Horse Arena Water
Every horse farm has to think about water. Water to hydrate your horses, water to wash your horses, is your water going to freeze, will your well run dry, do you have droughts and limited water. In addition to your long list of potential problems with water, you will also need to focus on keeping dust down in your arena and having the proper amount of moisture in your footing if you are not using a coated dust free footing that uses a binder.
Sprinkler systems are the most popular way to water larger arenas, and there are a few different types. Water reels allow you to unspool a long hose, which can be hundreds of feet long, placing the sprinkler stands where needed. This system allows you to water your entire arena from a single hose. A second type of sprinkler system that is series of permanently installed heads around the exterior of your arena, eliminating the need to reel out hose. This also has the advantage of being able to water all parts of the arena at one time, shortening the overall watering period. These sprinklers can also be set on a schedule; much like a lawn sprinkler system does in a yard. The last option, for indoor arenas, is to have overhead sprinklers installed. Overhead sprinklers are expensive, but provide the most even watering and thus most consistent riding surface. Moisture content of your footing is one of the key factors that contribute to the consistency of the ride; it’s not just to control dust.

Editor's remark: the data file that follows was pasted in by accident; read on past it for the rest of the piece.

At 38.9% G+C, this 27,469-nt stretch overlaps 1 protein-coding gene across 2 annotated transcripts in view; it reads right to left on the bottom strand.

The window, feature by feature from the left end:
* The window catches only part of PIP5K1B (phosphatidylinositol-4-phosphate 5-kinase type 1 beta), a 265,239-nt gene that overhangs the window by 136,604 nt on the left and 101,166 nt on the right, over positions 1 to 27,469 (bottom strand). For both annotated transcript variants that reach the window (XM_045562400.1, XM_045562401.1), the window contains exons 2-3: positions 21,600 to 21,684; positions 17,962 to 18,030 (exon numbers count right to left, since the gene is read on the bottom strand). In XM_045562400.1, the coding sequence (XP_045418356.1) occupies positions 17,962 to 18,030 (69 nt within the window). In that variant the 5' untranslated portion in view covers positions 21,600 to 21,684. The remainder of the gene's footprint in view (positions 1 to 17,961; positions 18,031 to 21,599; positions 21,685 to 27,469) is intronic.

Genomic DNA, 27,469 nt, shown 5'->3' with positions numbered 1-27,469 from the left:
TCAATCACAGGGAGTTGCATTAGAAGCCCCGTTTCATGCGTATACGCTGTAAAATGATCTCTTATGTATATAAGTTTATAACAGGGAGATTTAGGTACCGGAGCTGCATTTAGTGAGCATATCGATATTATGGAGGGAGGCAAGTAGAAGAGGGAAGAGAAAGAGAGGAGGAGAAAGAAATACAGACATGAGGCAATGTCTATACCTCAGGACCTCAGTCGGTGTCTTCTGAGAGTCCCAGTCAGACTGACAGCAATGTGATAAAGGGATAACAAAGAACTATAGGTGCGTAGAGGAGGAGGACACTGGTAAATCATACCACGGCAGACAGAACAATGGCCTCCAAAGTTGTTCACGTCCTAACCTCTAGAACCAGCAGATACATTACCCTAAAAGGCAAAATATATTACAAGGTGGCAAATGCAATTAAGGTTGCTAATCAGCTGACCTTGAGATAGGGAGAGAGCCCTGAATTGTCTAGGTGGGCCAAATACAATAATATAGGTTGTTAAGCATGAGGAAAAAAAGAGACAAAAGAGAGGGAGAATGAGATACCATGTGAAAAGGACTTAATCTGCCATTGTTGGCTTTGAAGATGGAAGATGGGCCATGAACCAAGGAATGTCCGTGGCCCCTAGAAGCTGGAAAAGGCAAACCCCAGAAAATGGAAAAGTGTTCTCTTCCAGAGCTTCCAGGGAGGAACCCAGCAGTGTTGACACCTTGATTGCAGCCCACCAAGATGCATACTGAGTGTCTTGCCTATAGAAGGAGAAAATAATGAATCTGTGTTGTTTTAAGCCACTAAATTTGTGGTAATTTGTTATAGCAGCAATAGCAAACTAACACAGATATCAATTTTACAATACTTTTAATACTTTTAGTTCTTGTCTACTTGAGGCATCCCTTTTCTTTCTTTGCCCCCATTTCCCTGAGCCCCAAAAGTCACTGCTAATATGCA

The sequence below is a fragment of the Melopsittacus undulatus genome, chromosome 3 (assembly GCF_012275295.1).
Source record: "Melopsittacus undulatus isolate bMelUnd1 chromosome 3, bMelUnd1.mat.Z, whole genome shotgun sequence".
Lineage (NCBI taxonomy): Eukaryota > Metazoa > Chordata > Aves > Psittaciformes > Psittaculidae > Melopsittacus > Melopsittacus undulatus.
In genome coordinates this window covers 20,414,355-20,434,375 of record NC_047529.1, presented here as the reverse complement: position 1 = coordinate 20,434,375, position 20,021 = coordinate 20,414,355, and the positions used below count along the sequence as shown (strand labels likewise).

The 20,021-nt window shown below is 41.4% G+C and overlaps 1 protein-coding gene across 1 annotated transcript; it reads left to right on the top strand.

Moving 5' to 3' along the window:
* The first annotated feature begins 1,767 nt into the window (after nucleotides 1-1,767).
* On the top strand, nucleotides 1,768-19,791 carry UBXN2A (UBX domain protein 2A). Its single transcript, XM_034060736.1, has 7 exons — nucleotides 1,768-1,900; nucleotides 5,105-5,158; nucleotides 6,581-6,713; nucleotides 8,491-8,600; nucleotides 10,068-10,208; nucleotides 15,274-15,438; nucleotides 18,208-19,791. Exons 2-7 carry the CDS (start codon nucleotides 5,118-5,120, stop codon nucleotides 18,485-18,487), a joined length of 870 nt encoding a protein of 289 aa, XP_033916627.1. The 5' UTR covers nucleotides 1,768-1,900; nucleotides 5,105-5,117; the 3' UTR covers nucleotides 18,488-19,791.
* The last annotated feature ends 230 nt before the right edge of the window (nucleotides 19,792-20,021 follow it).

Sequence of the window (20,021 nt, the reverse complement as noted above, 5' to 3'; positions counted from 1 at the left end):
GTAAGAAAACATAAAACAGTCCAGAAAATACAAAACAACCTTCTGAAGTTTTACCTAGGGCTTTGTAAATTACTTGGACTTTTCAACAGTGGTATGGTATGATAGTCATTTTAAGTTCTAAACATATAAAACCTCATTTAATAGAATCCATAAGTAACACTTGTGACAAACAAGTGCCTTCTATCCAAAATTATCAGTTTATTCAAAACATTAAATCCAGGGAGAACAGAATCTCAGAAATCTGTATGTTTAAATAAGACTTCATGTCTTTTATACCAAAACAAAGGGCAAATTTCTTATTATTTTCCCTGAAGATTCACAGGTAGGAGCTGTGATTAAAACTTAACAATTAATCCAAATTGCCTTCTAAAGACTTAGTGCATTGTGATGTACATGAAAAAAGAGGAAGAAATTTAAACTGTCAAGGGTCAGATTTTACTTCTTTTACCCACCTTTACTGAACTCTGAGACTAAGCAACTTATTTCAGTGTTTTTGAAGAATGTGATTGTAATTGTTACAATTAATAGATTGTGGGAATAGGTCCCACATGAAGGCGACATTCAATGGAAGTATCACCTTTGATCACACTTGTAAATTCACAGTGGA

Let’s say you do use some sort of sprinkler system or you walk around your arena and water it yourself. Once the water soaks into your surface, you’re going to start fighting the battle of evaporation, which will eventually dry out. Plan on watering your arena either in the morning or later at night, definitely do not water it during the midday heat. Think of it like you’re watering your lawn, you don’t do it during the middle of the day. If you watered during the middle of the day, the sun will start to evaporate it before it gets the chance to saturate the sand. Waiting until the correct time of day will help save you time and water.
There needs to be 20-25% water content in your footing for optimal performance. This will keep your footing at the correct consistency in order to get the best workout out of your horse and keep the dust down. Those of you that have sand footing, really should invest in a moisture meter, which can range from $50 to $650. You would use this daily on your sand footing after you water it to confirm that you have the correct moisture, and it should be checked throughout the day. Waxed coated footings are dust free footings and do not require watering. This wax actually eliminates the need to keep moisture at an exact number because the wax component of the footing is what holds everything in place, therefore allowing you to train longer and harder without pulling out a moisture meter or stopping your ride to water the arena.